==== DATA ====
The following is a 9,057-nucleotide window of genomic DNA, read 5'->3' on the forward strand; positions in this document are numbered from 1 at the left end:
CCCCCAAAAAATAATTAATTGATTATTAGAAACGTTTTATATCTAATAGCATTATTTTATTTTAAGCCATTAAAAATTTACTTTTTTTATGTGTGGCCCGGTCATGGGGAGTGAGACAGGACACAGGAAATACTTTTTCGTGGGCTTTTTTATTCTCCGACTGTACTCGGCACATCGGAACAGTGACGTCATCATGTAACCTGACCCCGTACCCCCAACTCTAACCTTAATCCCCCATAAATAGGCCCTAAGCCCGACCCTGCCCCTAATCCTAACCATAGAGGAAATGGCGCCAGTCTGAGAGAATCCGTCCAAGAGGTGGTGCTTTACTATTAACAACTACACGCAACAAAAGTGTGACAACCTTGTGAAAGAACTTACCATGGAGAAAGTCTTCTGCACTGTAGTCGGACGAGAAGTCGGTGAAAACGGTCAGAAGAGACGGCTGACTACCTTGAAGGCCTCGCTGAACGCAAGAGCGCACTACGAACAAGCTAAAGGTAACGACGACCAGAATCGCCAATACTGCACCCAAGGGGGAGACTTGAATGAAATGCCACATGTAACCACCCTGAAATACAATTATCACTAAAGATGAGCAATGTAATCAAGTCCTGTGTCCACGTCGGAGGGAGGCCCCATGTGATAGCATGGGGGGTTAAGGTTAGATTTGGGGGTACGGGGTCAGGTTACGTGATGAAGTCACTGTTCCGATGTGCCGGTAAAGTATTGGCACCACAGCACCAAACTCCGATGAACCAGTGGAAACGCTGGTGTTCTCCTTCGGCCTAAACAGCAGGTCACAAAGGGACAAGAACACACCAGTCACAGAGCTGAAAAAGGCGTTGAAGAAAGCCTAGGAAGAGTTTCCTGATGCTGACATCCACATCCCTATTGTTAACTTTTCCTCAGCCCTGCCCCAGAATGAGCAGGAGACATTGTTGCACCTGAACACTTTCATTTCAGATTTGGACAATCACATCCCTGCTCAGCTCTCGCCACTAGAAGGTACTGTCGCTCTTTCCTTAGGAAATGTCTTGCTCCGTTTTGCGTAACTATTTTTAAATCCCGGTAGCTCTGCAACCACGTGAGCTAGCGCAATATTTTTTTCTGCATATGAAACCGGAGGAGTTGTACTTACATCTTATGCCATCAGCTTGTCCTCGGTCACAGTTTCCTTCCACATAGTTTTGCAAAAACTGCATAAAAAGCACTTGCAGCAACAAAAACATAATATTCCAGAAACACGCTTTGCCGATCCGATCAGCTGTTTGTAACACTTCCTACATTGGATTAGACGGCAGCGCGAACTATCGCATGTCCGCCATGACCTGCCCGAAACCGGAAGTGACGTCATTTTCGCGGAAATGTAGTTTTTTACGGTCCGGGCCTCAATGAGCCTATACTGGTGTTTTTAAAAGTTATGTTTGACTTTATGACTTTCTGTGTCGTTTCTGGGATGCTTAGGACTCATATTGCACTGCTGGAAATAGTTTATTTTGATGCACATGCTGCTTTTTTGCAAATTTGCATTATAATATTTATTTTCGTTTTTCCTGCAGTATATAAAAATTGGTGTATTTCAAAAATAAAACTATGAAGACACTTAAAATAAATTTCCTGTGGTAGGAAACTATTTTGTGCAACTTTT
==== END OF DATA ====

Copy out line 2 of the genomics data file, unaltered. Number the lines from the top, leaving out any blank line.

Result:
CCCCCAAAAAATAATTAATTGATTATTAGAAACGTTTTATATCTAATAGCATTATTTTATTTTAAGCCATTAAAAATTTACTTTTTTTATGTGTGGCCCGGTCATGGGGAGTGAGACAGGACACAGGAAATACTTTTTCGTGGGCTTTTTTATTCTCCGACTGTACTCGGCACATCGGAACAGTGACGTCATCATGTAACCTGACCCCGTACCCCCAACTCTAACCTTAATCCCCCATAAATAGGCCCTAAGCCCGACCCTGCCCCTAATCCTAACCATAGAGGAAATGGCGCCAGTCTGAGAGAATCCGTCCAAGAGGTGGTGCTTTACTATTAACAACTACACGCAACAAAAGTGTGACAACCTTGTGAAAGAACTTACCATGGAGAAAGTCTTCTGCACTGTAGTCGGACGAGAAGTCGGTGAAAACGGTCAGAAGAGACGGCTGACTACCTTGAAGGCCTCGCTGAACGCAAGAGCGCACTACGAACAAGCTAAAGGTAACGACGACCAGAATCGCCAATACTGCACCCAAGGGGGAGACTTGAATGAAATGCCACATGTAACCACCCTGAAATACAATTATCACTAAAGATGAGCAATGTAATCAAGTCCTGTGTCCACGTCGGAGGGAGGCCCCATGTGATAGCATGGGGGGTTAAGGTTAGATTTGGGGGTACGGGGTCAGGTTACGTGATGAAGTCACTGTTCCGATGTGCCGGTAAAGTATTGGCACCACAGCACCAAACTCCGATGAACCAGTGGAAACGCTGGTGTTCTCCTTCGGCCTAAACAGCAGGTCACAAAGGGACAAGAACACACCAGTCACAGAGCTGAAAAAGGCGTTGAAGAAAGCCTAGGAAGAGTTTCCTGATGCTGACATCCACATCCCTATTGTTAACTTTTCCTCAGCCCTGCCCCAGAATGAGCAGGAGACATTGTTGCACCTGAACACTTTCATTTCAGATTTGGACAATCACATCCCTGCTCAGCTCTCGCCACTAGAAGGTACTGTCGCTCTTTCCTTAGGAAATGTCTTGCTCCGTTTTGCGTAACTATTTTTAAATCCCGGTAGCTCTGCAACCACGTGAGCTAGCGCAATATTTTTTTCTGCATATGAAACCGGAGGAGTTGTACTTACATCTTATGCCATCAGCTTGTCCTCGGTCACAGTTTCCTTCCACATAGTTTTGCAAAAACTGCATAAAAAGCACTTGCAGCAACAAAAACATAATATTCCAGAAACACGCTTTGCCGATCCGATCAGCTGTTTGTAACACTTCCTACATTGGATTAGACGGCAGCGCGAACTATCGCATGTCCGCCATGACCTGCCCGAAACCGGAAGTGACGTCATTTTCGCGGAAATGTAGTTTTTTACGGTCCGGGCCTCAATGAGCCTATACTGGTGTTTTTAAAAGTTATGTTTGACTTTATGACTTTCTGTGTCGTTTCTGGGATGCTTAGGACTCATATTGCACTGCTGGAAATAGTTTATTTTGATGCACATGCTGCTTTTTTGCAAATTTGCATTATAATATTTATTTTCGTTTTTCCTGCAGTATATAAAAATTGGTGTATTTCAAAAATAAAACTATGAAGACACTTAAAATAAATTTCCTGTGGTAGGAAACTATTTTGTGCAACTTTT